Indian Prime Minister Narendra Modi has met with President Emmanuel Macron in Paris before attending the weekend G7 summit, where he will face world leaders for the first time since making changes to the status of Kashmir that have raised tensions with Pakistan.
Macron invited the Hindu nationalist premier for an official visit to Paris to discuss the two countries' extensive cooperation in areas of defence, nuclear energy, maritime affairs and counterterrorism.
The French president has also invited India to attend the weekend's G7 summit in Biarritz, along with leaders of Australia, Chile and South Africa, as four “major partners committed to the protection and promotion of democratic freedoms”.
India's Ministry of External Affairs said Modi would speak to G7 leaders about the environment, climate, oceans and digital economy.
France in tune with India's interests
It was not clear to what extent either meeting would address Modi's decision of 5 August to revoke the semi-autonomous status of the Indian-controlled part of the northern region of Kashmir, which is also claimed by rival neighbour Pakistan.
But Macron and Modi have already met several times in the continuation of one of India's strongest partnerships with a Western power.
“Even in these recent tensions with Pakistan, France has been seen widely in India as playing a positive role in understanding the Indian national interest and viewpoint,” says Sreeram Sundar Chaulia, professor and dean at the Jindal School of International Affairs near New Delhi.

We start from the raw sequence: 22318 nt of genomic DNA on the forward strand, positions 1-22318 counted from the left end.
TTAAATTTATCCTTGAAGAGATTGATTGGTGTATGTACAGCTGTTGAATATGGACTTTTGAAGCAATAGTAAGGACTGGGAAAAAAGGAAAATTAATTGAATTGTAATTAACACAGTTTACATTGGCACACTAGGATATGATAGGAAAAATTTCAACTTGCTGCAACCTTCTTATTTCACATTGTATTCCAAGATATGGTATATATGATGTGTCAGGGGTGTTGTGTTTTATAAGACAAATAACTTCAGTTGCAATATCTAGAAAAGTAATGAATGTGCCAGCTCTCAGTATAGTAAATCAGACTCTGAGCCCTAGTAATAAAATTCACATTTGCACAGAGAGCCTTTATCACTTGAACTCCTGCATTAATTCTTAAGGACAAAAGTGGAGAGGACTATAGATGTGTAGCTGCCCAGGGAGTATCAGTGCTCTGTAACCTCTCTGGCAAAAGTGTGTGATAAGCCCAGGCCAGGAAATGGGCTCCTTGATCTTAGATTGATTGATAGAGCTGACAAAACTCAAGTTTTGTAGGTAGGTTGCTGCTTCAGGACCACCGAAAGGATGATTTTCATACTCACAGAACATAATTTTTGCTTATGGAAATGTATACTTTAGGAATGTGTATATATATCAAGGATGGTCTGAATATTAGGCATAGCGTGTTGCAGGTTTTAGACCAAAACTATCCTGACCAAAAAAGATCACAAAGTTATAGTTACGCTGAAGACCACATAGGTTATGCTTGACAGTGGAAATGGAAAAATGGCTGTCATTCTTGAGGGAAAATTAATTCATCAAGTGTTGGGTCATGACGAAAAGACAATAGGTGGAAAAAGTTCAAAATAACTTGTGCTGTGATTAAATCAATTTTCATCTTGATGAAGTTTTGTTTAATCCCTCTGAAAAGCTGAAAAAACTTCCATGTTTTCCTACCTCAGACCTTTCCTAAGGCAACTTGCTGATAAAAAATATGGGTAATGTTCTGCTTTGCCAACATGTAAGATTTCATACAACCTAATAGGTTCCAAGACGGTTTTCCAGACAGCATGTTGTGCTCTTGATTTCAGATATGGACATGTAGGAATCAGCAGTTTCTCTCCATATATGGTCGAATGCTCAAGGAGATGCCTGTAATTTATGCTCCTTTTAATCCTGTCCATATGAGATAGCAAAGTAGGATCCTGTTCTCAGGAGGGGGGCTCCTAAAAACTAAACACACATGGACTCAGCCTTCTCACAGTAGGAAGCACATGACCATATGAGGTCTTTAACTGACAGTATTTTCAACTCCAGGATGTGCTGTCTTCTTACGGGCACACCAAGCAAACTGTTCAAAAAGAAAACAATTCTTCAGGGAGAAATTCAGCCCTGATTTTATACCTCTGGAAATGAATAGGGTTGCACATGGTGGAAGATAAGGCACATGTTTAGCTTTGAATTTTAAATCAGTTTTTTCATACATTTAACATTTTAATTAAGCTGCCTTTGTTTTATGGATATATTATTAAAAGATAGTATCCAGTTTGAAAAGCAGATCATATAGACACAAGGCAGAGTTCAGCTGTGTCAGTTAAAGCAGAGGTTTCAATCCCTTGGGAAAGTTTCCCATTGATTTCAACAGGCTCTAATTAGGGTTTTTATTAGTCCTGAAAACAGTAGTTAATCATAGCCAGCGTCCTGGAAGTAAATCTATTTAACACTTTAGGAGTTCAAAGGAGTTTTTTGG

“Unlike Britain and some other European countries, France especially seems to be more in tune with Indian interests and considerations. And this is not new, it goes back several decades.”
Hopes for Macron to speak on Kashmir
France's reluctance to speak about the situation in Kashmir has not gone completely unnoticed.
“I suspect France will be focussed on bilateral business deals, but I would hope Kashmir would not be entirely absent from the conversations,” says Mira Kamdar, a Paris-based author and commentator on modern India.
“I would hope […] that France might take an official position with regard to Kashmir and ask for the current complete communications shutdown to be ended and lifted and for the former elected leaders of Kashmir who have been placed under house arrest to be released.”
Olivier Guillard, associate research fellow at the French Institute for International and Strategic Affairs, says such issues are important for Macron but expects diplomats will have laid the groundwork for a nuanced approach to the issue.
“Modi knows that in France, human rights and democracy are important, but he will probably have sent in advance messages to Paris that Kashmir is an internal and domestic issue that does not need to be discussed in a large meeting with other foreign leaders,” he says.
“It will probably be an issue a discussed more in the media than by the two leaders.”
Modi facing world leaders
Likewise, Guillard does not expect G7 leaders to push hard on the Kashmir issue.
“Because India is now such an important and successful partner for investment, the market, the obvious political stability in this country for decades, Mr. Modi should have to spend too much time defending the decision,” he says.
Still, the issue has global security implications, given the tensions it raises between India and its rival neighbour Pakistan, both nuclear-armed powers.
Before heading to the annual United Nations General Assembly in New York in September, Modi may see the G7 as an opportunity to lay out India's position to a smaller gathering of world leaders.
“Modi will be trying to mobilise international opinion to understand what India has done and to restrain Pakistan from fomenting violent extremism and jihadism in Indian Kashmir,” says Sreeram Sundar Chaulia.
“The Indian view is that what we're doing in Kashmir is not the problem, the problem is what is coming from across the border, from the Pakistani side, and that needs to be checked and controlled. I think that will be Modi's key message.”